A harsh, contentious election cycle is bound to create apathy in a vast swath of the United States population. For many Americans, apathy ends with the convenient excuse heard around water coolers the day after election day: “I forgot to register.” On March 15, 2015, Oregon became the first state in the country to take that excuse away from its residents with its new Motor Voter Act.
Oregon’s Motor Voter Act automatically registers Oregonians as voters whenever they visit the Department of Motor Vehicles (“DMV”) to apply for, renew, or replace an Oregon drivers’ license, ID card, or permit. Oregon’s goal was to increase voter turnout. Voter registration has a high correlation with voter turnout in the United States. While only 53.6% of the voting age population voted in the 2012 presidential election, 84.3% of registered voters voted in that same election. Furthermore, approximately one quarter of eligible American voters—51 million Americans—are not registered to vote. Therefore, Oregon saw an opportunity and sought out a plan to increase voter turnout, and its plan was simple: eliminate barriers to increase turnout.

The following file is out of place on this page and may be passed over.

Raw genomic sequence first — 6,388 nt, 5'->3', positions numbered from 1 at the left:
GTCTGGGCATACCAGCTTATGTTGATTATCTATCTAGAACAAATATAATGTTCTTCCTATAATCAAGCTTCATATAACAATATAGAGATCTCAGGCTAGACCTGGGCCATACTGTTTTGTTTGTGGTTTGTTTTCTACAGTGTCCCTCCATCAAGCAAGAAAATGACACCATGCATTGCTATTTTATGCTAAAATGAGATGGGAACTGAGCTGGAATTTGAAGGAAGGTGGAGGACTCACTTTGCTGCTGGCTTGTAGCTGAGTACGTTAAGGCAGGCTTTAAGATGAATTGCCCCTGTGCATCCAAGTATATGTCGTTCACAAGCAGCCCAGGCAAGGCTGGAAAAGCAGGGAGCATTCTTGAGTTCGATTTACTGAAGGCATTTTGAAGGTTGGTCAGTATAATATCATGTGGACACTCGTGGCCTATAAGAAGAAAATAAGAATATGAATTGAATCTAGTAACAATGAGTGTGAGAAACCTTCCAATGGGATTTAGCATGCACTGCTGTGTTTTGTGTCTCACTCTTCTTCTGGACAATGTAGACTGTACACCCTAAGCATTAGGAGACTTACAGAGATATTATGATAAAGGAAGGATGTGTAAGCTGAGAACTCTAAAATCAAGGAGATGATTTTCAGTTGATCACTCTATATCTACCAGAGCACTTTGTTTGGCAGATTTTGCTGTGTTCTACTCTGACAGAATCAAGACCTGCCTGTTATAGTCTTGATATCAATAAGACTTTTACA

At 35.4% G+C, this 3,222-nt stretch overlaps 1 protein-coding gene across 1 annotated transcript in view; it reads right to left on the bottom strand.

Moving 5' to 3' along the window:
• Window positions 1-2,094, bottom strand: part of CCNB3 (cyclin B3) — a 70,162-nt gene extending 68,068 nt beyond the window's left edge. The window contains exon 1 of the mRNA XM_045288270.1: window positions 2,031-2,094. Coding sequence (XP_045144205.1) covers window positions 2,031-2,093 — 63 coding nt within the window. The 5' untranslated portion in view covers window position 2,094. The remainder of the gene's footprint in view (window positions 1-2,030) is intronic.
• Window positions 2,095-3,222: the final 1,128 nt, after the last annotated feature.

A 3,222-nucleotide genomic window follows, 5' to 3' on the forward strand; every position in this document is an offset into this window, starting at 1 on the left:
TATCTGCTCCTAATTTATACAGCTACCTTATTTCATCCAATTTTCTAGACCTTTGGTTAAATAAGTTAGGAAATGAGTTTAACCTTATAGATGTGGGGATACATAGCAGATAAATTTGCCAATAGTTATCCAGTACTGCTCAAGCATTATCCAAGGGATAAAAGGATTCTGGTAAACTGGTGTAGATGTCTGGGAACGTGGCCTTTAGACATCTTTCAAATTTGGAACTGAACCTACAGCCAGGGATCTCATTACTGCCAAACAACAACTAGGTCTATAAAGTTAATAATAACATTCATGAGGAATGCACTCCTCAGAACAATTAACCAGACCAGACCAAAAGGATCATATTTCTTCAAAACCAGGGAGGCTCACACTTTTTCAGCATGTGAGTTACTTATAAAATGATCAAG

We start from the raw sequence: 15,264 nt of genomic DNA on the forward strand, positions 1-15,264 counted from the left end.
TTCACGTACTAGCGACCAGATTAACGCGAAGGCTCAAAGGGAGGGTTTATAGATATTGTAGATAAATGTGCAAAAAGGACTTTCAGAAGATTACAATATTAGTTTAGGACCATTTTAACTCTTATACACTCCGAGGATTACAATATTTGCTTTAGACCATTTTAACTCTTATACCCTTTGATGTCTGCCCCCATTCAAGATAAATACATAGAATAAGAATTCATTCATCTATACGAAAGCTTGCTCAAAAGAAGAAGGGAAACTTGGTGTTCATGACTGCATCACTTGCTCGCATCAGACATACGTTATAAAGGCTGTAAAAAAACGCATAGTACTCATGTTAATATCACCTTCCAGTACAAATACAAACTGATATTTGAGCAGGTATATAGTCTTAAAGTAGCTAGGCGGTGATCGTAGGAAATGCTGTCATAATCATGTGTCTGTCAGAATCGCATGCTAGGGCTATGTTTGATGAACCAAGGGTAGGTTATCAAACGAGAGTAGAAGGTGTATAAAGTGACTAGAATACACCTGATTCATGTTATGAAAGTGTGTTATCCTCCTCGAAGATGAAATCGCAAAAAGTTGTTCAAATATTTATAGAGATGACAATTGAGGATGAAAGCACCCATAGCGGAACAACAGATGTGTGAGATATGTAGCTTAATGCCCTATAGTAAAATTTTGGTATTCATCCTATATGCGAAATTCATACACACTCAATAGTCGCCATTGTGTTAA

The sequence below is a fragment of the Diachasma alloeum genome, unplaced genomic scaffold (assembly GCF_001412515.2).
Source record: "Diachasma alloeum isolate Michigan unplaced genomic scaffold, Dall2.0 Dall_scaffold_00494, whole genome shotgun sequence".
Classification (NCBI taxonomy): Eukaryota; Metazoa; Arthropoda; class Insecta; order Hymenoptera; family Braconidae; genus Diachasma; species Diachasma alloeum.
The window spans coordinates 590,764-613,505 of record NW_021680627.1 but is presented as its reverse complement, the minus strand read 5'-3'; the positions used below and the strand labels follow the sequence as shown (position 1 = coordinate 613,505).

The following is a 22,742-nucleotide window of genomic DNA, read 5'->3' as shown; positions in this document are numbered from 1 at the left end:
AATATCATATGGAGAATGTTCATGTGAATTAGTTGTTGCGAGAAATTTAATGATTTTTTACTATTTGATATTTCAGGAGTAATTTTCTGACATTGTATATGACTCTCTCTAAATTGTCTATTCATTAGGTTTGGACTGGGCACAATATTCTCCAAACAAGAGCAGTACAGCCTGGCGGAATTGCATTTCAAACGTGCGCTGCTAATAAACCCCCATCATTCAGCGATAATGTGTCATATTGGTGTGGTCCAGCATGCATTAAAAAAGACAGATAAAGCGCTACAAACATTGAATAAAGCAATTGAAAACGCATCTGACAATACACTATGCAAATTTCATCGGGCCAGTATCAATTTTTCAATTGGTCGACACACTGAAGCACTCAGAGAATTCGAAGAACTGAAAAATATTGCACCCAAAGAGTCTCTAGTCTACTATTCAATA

This article will discuss the details and merits of Oregon’s automatic voter registration program. Essentially, this article poses and answers one basic question: How far should a government go to encourage its citizens to vote? It will also prescribe a solution to improve voter turnout on a state-by-state level and on a federal level by encouraging Americans to lobby and write to their state and federal legislatures and to push for ballot initiatives on a state level.